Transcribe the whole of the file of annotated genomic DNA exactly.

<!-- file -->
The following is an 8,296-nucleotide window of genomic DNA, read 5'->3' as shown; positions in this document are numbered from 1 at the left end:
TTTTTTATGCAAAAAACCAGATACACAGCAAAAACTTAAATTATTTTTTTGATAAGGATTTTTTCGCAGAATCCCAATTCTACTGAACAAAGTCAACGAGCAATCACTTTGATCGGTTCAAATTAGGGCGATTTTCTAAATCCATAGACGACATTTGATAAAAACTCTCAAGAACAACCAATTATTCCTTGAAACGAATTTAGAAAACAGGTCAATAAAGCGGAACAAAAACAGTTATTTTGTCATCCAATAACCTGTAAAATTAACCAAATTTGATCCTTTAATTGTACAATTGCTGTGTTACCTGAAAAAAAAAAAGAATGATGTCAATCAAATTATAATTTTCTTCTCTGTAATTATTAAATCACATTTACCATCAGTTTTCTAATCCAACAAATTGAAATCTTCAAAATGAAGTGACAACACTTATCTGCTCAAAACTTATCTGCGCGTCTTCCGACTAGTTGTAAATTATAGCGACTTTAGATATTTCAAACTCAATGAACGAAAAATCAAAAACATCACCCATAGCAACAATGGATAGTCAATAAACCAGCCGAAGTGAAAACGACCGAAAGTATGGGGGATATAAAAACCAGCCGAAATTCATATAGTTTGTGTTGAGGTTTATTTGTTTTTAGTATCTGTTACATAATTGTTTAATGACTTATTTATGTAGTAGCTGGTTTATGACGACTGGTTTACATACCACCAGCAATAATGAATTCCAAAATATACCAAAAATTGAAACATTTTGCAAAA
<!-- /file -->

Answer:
The following is an 8,296-nucleotide window of genomic DNA, read 5'->3' as shown; positions in this document are numbered from 1 at the left end:
TTTTTTATGCAAAAAACCAGATACACAGCAAAAACTTAAATTATTTTTTTGATAAGGATTTTTTCGCAGAATCCCAATTCTACTGAACAAAGTCAACGAGCAATCACTTTGATCGGTTCAAATTAGGGCGATTTTCTAAATCCATAGACGACATTTGATAAAAACTCTCAAGAACAACCAATTATTCCTTGAAACGAATTTAGAAAACAGGTCAATAAAGCGGAACAAAAACAGTTATTTTGTCATCCAATAACCTGTAAAATTAACCAAATTTGATCCTTTAATTGTACAATTGCTGTGTTACCTGAAAAAAAAAAAGAATGATGTCAATCAAATTATAATTTTCTTCTCTGTAATTATTAAATCACATTTACCATCAGTTTTCTAATCCAACAAATTGAAATCTTCAAAATGAAGTGACAACACTTATCTGCTCAAAACTTATCTGCGCGTCTTCCGACTAGTTGTAAATTATAGCGACTTTAGATATTTCAAACTCAATGAACGAAAAATCAAAAACATCACCCATAGCAACAATGGATAGTCAATAAACCAGCCGAAGTGAAAACGACCGAAAGTATGGGGGATATAAAAACCAGCCGAAATTCATATAGTTTGTGTTGAGGTTTATTTGTTTTTAGTATCTGTTACATAATTGTTTAATGACTTATTTATGTAGTAGCTGGTTTATGACGACTGGTTTACATACCACCAGCAATAATGAATTCCAAAATATACCAAAAATTGAAACATTTTGCAAAA